Slide5
Slide4
Slide3
Slide2
Slide1

BURIAL HILL

Photo by Katie Buckell

THE PILGRIM’S FIRST THANKSGIVING

From the original painting by Frank T. Merrill

STATUE OF MASSASOIT

Photo by Katie Buckell

MAYFLOWER II

Photo provided by Plimoth Plantation

A WAMPANOAG MISHOON

Photo provided by Plimoth Plantation

An American Story A National Legacy

Introducing Plymouth 400's first educational exhibit, “Captured: 1614

Open to the public through March 15 at the Plymouth Public Library

This interactive exhibit shines a light on a 400-year-old piece of history that had a significant impact on the Wampanoag tribe, their relationship with the Mayflower Pilgrims, and the founding of Plymouth Colony; cornerstone events that shaped America’s earliest beginnings. Told from the Native perspective, “Captured: 1614” details the 1614 kidnapping of twenty Wampanoag men from Patuxet, the Wampanoag village that eventually became Plymouth Colony, by European explorers who planned to sell them as slaves in Spain. Only one of the Native men is known to have returned home: Tisquantum, otherwise known as Squanto.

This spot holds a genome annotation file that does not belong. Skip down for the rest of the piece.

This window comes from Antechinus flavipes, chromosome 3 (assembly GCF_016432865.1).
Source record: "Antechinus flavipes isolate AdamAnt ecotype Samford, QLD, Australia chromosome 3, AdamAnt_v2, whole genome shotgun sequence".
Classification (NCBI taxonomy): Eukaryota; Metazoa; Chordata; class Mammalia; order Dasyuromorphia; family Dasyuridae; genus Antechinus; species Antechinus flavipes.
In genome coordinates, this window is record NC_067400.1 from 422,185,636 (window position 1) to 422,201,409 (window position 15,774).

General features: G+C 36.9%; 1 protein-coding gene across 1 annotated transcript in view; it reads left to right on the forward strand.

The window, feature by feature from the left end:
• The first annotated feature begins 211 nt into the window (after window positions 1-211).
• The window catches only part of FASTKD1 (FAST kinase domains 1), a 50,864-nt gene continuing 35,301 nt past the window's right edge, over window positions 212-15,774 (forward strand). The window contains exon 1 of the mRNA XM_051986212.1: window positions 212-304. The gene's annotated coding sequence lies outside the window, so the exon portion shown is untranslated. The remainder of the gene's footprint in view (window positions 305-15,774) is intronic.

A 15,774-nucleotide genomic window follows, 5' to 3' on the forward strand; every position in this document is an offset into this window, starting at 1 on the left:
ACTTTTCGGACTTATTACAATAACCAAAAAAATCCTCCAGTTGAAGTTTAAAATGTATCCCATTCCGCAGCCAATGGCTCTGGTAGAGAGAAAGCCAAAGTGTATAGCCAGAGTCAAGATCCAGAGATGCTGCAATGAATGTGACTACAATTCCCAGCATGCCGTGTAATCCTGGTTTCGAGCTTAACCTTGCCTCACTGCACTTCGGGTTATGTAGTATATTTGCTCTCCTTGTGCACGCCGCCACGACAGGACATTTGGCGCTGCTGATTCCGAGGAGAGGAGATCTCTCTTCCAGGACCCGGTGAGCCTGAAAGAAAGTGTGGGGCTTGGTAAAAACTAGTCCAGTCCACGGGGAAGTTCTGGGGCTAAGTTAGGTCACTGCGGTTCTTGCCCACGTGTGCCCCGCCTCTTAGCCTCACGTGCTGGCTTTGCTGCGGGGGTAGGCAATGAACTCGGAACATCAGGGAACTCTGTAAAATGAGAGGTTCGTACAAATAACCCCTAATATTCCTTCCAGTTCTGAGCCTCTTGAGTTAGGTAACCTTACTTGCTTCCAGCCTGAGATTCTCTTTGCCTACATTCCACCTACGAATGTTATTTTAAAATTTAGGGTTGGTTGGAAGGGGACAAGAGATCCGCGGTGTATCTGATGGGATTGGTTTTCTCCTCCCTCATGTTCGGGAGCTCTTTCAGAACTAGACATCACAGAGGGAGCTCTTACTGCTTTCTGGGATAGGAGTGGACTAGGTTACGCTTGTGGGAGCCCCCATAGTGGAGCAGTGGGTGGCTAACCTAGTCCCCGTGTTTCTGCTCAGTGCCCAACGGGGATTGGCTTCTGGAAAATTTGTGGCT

Wampum Meets Wool: A story of Two Cultures

 Wondering what Plymouth 400 Inc. is, what we've been doing, and what the 400th anniversary of America's first permanent settlement will actually entail?

 Follow along on our blog as we share updates on our upcoming events and programs and offer new and exciting insight on the history of Plymouth. Have a suggestion? Let us know in the comment section!

 

 

 

IT’S MORE THAN A MILESTONE

Be a part of Plymouth turning 400! Rediscover the partnership formed between the Wampanoag Nation and the Pilgrims, and commemorate the vibrant community that continues to thrive after four centuries. It’s an American story and a national legacy.

Plymouth 400 Images